a) Positioning the woman prone
b) Fundal pressure
c) Lamaze position
d) McRobert’s maneuver
The McRobert’s maneuver is frequently successful and often tried first. It requires assistance from two people. Two nurses place the patient in the lithotomy position, while each holds a leg and sharply flexes the leg toward the woman’s shoulders. This opens the pelvis to its widest diameters and allows the anterior shoulder to deliver in almost half of the cases.
a) Administer oxytocin diluted in the main intravenous fluid.
b) Administer Pitocin in two divided intramuscular sites.
c) Administer Pitocin in a 20 cc bolus of saline.
d) Administer oxytocin diluted as a “piggyback” infusion.
Pitocin is always infused in a secondary or “piggyback” infusion system so it can be halted quickly if overstimulation of the uterus occurs.
a) Vacuum extraction
b) External cephalic version
c) Trial labor
d) Forceps birth
External cephalic version is the turning of a fetus from a breech to a cephalic position before birth. It may be done as early as 34 to 35 weeks, although the usual time is 37 to 38 weeks of pregnancy. A trial birth is performed when a woman has a borderline (just adequate) inlet measurement and the fetal lie and position are good and involves allowing labor to take its normal course as long as descent of the presenting part and dilatation of the cervix continue to occur. Forceps, which are not commonly used anymore, and vacuum extraction are used to facilitate birth when other complications are present, but would be less likely to be used with a fetus in breech position.
a) Placental abruption
c) Premature rupture of membranes
d) Genetic abnormality
The most common cause of fetal death after a trauma is placental abruption, where the placenta separates from the uterus and the fetus is not able to survive. Genetic abnormalities typically cause spontaneous abortion in the first trimester. The scenario does not indicate that there has been a premature rupture of membranes, nor the possibility of preeclamsia.
a) Pre-term pregnancy
b) Gestational diabetes
c) Maternal rickets
d) Small body size of mother
Macrosomia usually results from uncontrolled gestational diabetes, genetic problems, multiparity, or post-term pregnancy. Pre-term pregnancy, small body size of mother, and maternal rickets are not associated with macrosomia. Small body size and maternal rickets are associated with pelvic contraction at the inlet.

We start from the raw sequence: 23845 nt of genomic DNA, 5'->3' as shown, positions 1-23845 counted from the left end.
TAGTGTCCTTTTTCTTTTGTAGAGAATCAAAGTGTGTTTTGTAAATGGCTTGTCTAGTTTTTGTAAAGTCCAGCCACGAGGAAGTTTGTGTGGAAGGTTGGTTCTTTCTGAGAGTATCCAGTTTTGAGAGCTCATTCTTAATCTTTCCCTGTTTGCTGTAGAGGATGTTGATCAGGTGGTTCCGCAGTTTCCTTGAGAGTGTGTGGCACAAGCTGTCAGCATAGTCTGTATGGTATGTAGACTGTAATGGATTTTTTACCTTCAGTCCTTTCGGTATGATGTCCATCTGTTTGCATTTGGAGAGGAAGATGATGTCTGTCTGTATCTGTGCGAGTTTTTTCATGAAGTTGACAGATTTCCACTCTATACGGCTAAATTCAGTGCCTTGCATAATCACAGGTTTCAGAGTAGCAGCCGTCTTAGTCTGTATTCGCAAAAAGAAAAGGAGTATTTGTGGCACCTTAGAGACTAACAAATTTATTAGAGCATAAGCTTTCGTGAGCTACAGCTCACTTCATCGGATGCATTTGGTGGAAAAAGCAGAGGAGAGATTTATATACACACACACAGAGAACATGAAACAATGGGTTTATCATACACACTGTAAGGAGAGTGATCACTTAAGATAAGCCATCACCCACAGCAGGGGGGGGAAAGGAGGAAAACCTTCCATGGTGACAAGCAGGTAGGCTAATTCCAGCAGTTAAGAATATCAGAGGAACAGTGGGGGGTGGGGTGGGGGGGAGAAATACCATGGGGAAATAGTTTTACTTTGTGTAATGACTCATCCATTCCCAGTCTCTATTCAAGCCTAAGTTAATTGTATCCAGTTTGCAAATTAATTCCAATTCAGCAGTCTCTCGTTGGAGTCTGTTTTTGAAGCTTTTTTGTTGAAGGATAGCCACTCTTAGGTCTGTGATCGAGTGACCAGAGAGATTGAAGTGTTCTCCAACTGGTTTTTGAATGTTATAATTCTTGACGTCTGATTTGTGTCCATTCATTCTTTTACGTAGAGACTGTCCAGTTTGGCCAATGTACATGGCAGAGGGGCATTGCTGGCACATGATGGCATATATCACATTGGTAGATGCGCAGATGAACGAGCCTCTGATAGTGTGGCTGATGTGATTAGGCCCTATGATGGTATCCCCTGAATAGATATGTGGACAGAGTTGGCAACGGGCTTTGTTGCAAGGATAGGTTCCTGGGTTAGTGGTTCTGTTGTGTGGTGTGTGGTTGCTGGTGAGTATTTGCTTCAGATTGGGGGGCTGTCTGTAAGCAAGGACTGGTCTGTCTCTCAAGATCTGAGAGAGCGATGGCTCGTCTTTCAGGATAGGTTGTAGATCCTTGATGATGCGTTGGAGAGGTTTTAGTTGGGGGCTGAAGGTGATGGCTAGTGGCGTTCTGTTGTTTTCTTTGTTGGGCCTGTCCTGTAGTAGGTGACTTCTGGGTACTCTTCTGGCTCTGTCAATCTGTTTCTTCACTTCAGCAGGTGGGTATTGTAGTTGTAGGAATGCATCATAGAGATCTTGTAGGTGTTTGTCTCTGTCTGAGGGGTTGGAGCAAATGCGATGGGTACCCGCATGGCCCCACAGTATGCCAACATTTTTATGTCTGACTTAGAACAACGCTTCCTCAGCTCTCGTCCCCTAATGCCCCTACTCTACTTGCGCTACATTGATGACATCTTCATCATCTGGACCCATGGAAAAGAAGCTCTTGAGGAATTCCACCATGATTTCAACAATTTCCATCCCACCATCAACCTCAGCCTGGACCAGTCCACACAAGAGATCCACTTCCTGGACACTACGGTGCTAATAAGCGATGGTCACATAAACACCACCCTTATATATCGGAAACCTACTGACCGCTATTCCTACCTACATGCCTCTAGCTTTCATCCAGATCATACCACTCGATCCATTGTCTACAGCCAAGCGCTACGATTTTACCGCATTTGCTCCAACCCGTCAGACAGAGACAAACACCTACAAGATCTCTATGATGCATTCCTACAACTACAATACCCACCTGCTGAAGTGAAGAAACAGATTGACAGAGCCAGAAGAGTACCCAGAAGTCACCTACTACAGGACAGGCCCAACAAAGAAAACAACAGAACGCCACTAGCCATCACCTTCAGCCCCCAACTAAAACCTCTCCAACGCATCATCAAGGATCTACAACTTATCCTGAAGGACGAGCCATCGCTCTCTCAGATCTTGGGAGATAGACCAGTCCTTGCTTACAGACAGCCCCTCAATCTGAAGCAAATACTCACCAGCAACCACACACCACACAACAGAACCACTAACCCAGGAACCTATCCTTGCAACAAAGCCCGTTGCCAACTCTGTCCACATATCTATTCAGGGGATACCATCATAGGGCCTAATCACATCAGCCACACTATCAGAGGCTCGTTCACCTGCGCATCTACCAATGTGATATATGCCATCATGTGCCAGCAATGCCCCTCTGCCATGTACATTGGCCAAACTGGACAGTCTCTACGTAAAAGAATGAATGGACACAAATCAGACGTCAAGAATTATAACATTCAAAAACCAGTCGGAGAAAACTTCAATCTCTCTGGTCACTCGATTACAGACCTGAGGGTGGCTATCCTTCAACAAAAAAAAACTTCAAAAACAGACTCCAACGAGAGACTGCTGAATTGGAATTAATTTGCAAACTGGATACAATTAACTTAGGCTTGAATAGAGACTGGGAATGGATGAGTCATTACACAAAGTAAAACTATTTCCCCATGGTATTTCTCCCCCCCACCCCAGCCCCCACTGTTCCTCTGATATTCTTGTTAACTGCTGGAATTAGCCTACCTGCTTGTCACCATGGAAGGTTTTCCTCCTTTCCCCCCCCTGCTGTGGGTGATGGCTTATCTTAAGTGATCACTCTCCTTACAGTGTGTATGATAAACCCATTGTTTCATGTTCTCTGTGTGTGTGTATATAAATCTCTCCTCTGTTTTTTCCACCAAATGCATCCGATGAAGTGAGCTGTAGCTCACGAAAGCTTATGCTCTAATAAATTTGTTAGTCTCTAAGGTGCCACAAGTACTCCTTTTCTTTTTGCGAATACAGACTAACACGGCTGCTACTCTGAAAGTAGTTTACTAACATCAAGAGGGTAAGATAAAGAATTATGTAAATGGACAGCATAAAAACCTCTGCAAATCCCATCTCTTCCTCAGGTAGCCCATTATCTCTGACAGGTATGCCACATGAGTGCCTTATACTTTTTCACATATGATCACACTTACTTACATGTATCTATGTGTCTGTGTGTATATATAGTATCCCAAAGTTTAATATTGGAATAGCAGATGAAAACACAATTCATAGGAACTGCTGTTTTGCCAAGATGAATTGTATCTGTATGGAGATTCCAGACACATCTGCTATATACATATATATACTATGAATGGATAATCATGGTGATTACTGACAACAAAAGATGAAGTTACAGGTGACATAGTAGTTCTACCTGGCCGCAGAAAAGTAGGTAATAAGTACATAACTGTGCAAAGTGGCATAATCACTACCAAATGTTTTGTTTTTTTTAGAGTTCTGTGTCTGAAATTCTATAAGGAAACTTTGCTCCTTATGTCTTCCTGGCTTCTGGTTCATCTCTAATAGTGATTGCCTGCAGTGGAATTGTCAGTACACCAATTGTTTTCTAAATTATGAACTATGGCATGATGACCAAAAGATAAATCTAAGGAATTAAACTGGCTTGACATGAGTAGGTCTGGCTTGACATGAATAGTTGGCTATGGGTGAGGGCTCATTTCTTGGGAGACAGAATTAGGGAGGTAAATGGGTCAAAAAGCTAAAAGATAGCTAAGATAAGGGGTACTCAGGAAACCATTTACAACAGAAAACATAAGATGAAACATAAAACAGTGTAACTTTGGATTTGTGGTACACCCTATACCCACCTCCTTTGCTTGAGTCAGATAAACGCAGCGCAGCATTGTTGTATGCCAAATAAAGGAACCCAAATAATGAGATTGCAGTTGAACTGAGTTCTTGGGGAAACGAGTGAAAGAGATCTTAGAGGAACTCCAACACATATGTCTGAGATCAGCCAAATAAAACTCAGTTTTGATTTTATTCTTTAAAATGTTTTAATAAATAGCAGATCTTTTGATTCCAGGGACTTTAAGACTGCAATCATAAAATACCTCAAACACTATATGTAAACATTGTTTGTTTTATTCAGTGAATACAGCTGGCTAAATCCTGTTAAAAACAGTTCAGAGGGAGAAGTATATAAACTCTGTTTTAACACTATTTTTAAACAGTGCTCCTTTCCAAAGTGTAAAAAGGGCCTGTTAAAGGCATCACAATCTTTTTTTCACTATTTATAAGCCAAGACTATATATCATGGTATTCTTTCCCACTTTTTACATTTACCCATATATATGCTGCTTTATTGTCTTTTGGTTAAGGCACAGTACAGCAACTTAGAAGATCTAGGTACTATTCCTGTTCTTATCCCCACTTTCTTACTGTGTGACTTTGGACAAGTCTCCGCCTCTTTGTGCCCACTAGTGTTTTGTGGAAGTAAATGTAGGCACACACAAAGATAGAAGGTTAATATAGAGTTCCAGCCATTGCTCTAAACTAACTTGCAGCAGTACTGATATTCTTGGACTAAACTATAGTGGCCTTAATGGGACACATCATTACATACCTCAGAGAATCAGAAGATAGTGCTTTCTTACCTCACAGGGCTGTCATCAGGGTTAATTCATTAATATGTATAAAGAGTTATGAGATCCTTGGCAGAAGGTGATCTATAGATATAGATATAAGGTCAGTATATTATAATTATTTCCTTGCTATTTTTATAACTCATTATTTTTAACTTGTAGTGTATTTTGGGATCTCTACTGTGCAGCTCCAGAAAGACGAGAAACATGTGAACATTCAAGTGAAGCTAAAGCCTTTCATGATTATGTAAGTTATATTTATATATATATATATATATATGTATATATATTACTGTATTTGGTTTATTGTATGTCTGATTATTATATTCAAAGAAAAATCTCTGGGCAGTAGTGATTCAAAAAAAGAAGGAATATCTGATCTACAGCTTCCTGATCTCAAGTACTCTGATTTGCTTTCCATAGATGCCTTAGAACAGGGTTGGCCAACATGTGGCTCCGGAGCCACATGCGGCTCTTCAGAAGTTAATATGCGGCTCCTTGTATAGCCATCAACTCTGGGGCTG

a) Apply pressure to the woman’s lower back with a fisted hand.
b) Include a set of piper forceps when you prep the table.
c) Assist with Nitrazine and fern tests.
d) Prepare to assist with external version or prep for a cesarean section delivery.
Transverse lie is a fetal malposition and is a cause for labor dystocia. The fetus would need to be turned to the occipital position or be delivered via a cesarean delivery. Piper forceps are used in the delivery of a fetus that is in the breech position. Nitrazine and fern tests are done to assess if amniotic fluid is leaking from the sac into the vagina. Counter pressure applied to the lower back with a fisted hand sometimes helps the woman to cope with the “back labor” that is characteristic of occiput posterior positioning
c) Breast stimulation
Amniotomy is considered a surgical method of cervical ripening. Breast stimulation is considered a nonpharmacologic method for ripening the cervix. Laminaria is a hygroscopic dilator that mechanically causes cervical ripening. Prostaglandins are pharmacologic methods for cervical ripening.
a) increased number of overall pregnancies
b) poor quality of prenatal care
c) increasing birth weight
d) longer lengths of labor
Shoulder dystocia is the obstruction of fetal descent and birth by the axis of the fetal shoulders after the fetal head has been delivered. The incidence of shoulder dystocia is increasing because of increasing birth weights, with reports of it in up to 2% of vaginal births
a) Early decelerations.
b) Variable decelerations.
c) Mild decelerations.
d) Late decelerations.
When the fetus is being deprived of oxygen the fetus will demonstrated late decelerations on the fetal monitoring strip. This is an indication the mother is in need of further assessment. Early decelerations are a normal finding. Variable decelerations usually coincide with cord compression. (less)
a) Administer amnioinfusion
b) Assess fetal heart sounds
c) Administer oxygen at 10 L/min by face mask
d) Place the woman in Trendelenburg position
To rule out cord prolapse, always assess fetal heart sounds immediately after rupture of the membranes whether this occurs spontaneously or by amniotomy, as the fetal heart rate will be unusually slow or a variable deceleration pattern will become apparent when cord prolapse has occurred. The other answers refer to therapeutic interventions to implement once cord prolapse has been confirmed.
a) McRonald Maneuver
b) McRoberts maneuver